It’s 24 hours of all things chelonian on May 23rd and, being a giant land tortoise, I am uber excited. So excited in fact, that I talked Helen into letting me run a competition to give away not only a signed copy of her book, Thirty Seconds Before Midnight which features me, Herbert, but also a $50 Amazon gift card. How gigantic is that? She did ask that I ask you to help support her favourite charity too – the Galapagos Conservation Trust. Here it is: a Rafflecopter giveaway
1. I wonder how many tortoises over the course of time have been called Timothy? It’s probably up there with Speedy for unoriginal names. Thank goodness for Stella who gave me the much more original name of Herbert. Anyway, this particular Timothy was the companion of the pioneering English naturalist Gilbert White (inherited from his aunt) and was mentioned frequently in the letters Gilbert wrote and later published as the History of Selborne. Verlyn Klinkenborg later rewrote the story of Timothy from his point of view in Notes from an Abject Reptile, a book I probably should have mentioned when I wrote this blog about books with animal narrators. I wouldn’t want readers to think that tortoises are mainly abject; I consider myself to be rather joyous, despite it all.
2. It was a sad day back in June when Lonesome George toppled off his mortal coil. Over a hundred years old, he was the last known individual of his Galapagos-island subspecies, despite the search for a mate for him – a $10,000 reward was even offered to anyone who could procure a suitable partner. I will admit to shedding a tear. He will be embalmed though so future generations can see him. He is a potent and important symbol of conservation. His species’ downfall was the result of the introduction of ravenous goats to Pinta Island where he and his family had evolved and lived. And it wasn’t the goats who were to blame.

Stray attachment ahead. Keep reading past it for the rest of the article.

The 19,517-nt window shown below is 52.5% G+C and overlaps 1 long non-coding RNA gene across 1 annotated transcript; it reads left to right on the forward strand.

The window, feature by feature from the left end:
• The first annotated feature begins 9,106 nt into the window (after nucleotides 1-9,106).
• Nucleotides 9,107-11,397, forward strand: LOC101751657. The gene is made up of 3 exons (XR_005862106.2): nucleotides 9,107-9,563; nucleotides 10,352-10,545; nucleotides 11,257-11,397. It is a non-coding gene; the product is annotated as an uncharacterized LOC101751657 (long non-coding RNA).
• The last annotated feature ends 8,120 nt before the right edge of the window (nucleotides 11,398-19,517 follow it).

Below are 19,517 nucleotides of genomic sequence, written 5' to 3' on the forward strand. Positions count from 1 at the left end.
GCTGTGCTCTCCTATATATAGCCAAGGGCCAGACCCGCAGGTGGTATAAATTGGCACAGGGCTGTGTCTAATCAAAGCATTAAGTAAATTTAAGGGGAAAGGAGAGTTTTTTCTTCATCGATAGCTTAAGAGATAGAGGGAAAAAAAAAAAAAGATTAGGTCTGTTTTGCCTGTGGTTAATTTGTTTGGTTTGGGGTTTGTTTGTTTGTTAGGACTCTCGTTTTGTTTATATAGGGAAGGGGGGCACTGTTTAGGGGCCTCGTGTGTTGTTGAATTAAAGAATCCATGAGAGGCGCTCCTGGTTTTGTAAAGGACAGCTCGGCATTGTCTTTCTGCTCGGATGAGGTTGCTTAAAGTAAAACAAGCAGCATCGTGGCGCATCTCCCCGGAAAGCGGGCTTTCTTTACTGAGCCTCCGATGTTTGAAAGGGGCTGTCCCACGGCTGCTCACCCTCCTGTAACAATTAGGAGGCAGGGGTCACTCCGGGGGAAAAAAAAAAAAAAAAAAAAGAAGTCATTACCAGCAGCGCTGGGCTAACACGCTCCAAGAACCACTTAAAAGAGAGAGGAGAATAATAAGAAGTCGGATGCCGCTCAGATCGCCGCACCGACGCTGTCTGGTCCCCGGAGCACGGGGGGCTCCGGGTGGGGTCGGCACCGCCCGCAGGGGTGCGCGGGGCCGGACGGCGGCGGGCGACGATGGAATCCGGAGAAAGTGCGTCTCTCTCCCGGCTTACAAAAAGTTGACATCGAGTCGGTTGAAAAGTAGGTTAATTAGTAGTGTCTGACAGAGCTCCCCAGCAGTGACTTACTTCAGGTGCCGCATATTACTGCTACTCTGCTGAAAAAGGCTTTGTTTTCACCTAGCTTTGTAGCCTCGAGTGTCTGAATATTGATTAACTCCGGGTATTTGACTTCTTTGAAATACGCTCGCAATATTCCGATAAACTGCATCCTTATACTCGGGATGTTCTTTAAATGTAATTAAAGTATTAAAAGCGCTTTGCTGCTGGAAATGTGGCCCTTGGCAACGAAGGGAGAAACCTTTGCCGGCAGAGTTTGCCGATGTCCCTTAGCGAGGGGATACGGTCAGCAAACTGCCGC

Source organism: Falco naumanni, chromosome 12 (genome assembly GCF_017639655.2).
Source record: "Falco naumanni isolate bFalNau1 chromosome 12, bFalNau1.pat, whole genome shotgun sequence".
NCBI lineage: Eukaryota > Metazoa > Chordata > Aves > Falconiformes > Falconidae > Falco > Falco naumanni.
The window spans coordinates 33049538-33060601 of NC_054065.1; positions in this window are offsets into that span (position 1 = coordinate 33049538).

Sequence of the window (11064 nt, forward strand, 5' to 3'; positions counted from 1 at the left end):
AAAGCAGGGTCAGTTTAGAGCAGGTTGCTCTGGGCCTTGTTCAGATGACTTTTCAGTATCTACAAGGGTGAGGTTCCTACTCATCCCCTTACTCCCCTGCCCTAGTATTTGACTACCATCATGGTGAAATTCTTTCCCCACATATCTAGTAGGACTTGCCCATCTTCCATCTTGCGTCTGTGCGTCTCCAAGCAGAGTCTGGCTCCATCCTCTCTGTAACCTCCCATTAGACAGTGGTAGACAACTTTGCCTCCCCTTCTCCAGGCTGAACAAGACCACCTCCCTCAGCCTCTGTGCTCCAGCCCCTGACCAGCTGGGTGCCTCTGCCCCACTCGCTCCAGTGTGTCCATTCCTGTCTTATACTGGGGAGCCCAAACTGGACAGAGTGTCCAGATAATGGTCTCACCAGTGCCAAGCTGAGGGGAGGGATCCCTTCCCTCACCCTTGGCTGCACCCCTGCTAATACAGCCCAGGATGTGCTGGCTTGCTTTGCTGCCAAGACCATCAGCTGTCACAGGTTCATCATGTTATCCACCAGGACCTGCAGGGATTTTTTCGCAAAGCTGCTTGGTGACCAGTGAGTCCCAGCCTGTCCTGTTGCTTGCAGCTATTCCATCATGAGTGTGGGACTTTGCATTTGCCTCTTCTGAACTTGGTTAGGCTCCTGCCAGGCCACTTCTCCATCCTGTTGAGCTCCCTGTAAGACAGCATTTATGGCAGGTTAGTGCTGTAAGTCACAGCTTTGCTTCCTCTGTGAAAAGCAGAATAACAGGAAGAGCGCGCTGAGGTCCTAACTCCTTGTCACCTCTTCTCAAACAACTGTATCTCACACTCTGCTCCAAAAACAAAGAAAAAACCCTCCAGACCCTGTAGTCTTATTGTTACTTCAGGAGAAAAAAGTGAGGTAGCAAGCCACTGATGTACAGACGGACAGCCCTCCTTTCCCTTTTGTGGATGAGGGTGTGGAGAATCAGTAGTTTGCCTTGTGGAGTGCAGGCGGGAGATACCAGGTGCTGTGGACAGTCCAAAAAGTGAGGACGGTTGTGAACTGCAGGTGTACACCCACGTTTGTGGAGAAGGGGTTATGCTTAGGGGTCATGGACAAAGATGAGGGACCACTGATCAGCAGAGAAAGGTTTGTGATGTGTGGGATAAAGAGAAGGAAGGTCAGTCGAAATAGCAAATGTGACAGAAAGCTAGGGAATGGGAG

3. We don’t know this tortoise’s name, but Oscar Wilde was a fan of a chap called JK Huysmans, a novelist and aestheticist – that is, mainly concerned with beauty. Wilde loved his novel À Rebours (Against the Grain) featuring a chap called Montesquiou who some speculate was inspiration for Dorian Gray. Montesquiou waged a crusade on behalf of beauty yet was known for personal acts of extraordinary viciousness. He had an emerald-encrusted tortoise, which in À Rebours dies as a result of its heavy burden of brilliant baubles. No tortoises have been harmed in the writing of this post.
4. Back to the Galapagos for the moment, the location where the pieces of Darwin’s Theory of Evolution fell into place and where he met Harriet. Darwin took Harriet home to England on the Beagle and then later she went to Australia where she died at the grand old age of 175. Sounds impressive? Adwaita, a Seychellois tortoise was estimated to live for 255 years! I remember when Stella told me about Tu’i Malila, a Malagasy radiated tortoise gifted to the Tongans by Captain Cook and I thought that sounded like an awfully long time.
5. This is Bowser. He’s a cartoon villain from Nintendo’s Mario video games franchise. He’s Mario’s archenemy and wants to marry Princess Peach and rule the Mushroom Kingdom. This all sounds eminently reasonable to me. His original inspiration was an ox, but he came out looking more like a tortoise. He lives in a castle and this is the kind of thing people say about him:
He’s focused, he’s dedicated, and worst of all, he’s patient.
I’d like to be a celebrity tortoise. I came close once when I was on the stage at Brixton Academy. I have had a book written about me. Well, it’s sort of about me. I tell the story anyway. Really it’s about Ollie and Stella. You can read it now – it’s available from Amazon just here.
1) Bird Brain by Guy Kennaway